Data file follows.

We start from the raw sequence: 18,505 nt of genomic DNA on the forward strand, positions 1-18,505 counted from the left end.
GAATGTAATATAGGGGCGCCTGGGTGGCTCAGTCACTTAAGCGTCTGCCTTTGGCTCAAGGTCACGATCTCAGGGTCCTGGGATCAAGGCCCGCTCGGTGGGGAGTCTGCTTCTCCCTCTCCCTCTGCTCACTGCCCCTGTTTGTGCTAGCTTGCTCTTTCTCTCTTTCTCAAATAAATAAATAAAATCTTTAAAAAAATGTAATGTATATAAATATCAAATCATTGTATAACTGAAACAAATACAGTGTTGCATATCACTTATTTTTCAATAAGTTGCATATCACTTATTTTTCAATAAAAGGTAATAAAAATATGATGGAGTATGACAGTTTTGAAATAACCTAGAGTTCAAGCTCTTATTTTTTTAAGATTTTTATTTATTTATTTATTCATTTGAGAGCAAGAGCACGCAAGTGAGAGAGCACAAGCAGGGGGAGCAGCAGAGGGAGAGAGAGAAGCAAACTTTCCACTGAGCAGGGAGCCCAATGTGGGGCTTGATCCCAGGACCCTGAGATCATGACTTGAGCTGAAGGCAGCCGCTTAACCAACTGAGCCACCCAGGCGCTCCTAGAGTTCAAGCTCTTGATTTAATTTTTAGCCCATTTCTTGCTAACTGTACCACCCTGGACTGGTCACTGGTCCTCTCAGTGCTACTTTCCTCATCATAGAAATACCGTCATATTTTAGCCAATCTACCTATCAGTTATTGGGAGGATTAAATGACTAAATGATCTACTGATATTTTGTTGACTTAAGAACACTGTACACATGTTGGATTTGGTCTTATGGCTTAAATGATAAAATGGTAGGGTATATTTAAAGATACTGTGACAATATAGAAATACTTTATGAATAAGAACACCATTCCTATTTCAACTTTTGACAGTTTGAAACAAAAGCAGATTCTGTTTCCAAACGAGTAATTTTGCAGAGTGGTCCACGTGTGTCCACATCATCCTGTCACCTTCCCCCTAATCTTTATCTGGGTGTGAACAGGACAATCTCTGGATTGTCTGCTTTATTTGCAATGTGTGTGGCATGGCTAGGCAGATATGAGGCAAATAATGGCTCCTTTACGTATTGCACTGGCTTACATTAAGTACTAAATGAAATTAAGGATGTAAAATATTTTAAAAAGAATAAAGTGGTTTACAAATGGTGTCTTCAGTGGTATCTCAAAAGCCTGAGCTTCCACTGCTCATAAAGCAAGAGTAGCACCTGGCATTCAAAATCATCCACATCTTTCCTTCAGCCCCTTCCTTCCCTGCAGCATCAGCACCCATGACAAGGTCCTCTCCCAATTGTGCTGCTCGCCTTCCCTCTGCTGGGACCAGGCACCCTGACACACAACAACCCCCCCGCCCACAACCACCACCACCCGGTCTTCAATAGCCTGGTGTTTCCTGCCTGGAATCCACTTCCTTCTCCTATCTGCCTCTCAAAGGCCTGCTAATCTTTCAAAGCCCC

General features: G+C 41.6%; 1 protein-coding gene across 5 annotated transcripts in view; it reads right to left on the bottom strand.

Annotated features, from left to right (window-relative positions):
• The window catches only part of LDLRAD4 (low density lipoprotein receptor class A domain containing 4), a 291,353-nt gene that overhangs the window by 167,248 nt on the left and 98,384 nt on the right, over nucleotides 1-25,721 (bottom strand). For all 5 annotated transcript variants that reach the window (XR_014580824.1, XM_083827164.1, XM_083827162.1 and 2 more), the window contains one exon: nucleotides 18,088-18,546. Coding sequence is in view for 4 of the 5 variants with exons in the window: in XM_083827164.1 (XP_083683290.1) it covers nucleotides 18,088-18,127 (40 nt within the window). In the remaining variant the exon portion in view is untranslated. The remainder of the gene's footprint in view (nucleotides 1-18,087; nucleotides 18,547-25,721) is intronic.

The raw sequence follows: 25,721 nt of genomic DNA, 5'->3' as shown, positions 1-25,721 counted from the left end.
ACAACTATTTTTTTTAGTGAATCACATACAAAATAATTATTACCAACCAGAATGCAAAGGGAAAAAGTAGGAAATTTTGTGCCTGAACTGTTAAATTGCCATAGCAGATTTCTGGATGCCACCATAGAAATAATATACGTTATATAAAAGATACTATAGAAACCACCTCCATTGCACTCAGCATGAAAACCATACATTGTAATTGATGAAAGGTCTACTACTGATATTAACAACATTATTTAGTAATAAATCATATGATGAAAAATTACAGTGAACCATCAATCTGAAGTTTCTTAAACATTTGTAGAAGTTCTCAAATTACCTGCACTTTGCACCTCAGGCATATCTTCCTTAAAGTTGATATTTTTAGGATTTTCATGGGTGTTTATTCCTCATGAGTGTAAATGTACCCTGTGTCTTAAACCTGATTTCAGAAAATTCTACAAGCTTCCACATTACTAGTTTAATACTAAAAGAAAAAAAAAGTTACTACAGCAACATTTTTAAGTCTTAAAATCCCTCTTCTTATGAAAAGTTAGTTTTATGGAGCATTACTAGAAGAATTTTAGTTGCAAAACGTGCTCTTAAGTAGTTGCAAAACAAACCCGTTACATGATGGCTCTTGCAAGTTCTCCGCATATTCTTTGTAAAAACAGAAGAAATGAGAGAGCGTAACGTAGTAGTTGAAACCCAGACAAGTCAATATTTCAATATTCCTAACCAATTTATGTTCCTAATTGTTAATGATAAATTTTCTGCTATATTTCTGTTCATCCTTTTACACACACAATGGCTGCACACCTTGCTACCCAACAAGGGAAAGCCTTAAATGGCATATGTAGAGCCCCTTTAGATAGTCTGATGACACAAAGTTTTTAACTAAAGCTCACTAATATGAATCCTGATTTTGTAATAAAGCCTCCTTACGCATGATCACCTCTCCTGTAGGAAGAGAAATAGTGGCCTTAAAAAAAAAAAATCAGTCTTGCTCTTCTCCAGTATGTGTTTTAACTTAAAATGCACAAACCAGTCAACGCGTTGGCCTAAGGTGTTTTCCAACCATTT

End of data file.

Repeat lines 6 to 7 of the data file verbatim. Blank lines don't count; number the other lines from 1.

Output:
The raw sequence follows: 25,721 nt of genomic DNA, 5'->3' as shown, positions 1-25,721 counted from the left end.
ACAACTATTTTTTTTAGTGAATCACATACAAAATAATTATTACCAACCAGAATGCAAAGGGAAAAAGTAGGAAATTTTGTGCCTGAACTGTTAAATTGCCATAGCAGATTTCTGGATGCCACCATAGAAATAATATACGTTATATAAAAGATACTATAGAAACCACCTCCATTGCACTCAGCATGAAAACCATACATTGTAATTGATGAAAGGTCTACTACTGATATTAACAACATTATTTAGTAATAAATCATATGATGAAAAATTACAGTGAACCATCAATCTGAAGTTTCTTAAACATTTGTAGAAGTTCTCAAATTACCTGCACTTTGCACCTCAGGCATATCTTCCTTAAAGTTGATATTTTTAGGATTTTCATGGGTGTTTATTCCTCATGAGTGTAAATGTACCCTGTGTCTTAAACCTGATTTCAGAAAATTCTACAAGCTTCCACATTACTAGTTTAATACTAAAAGAAAAAAAAAGTTACTACAGCAACATTTTTAAGTCTTAAAATCCCTCTTCTTATGAAAAGTTAGTTTTATGGAGCATTACTAGAAGAATTTTAGTTGCAAAACGTGCTCTTAAGTAGTTGCAAAACAAACCCGTTACATGATGGCTCTTGCAAGTTCTCCGCATATTCTTTGTAAAAACAGAAGAAATGAGAGAGCGTAACGTAGTAGTTGAAACCCAGACAAGTCAATATTTCAATATTCCTAACCAATTTATGTTCCTAATTGTTAATGATAAATTTTCTGCTATATTTCTGTTCATCCTTTTACACACACAATGGCTGCACACCTTGCTACCCAACAAGGGAAAGCCTTAAATGGCATATGTAGAGCCCCTTTAGATAGTCTGATGACACAAAGTTTTTAACTAAAGCTCACTAATATGAATCCTGATTTTGTAATAAAGCCTCCTTACGCATGATCACCTCTCCTGTAGGAAGAGAAATAGTGGCCTTAAAAAAAAAAAATCAGTCTTGCTCTTCTCCAGTATGTGTTTTAACTTAAAATGCACAAACCAGTCAACGCGTTGGCCTAAGGTGTTTTCCAACCATTT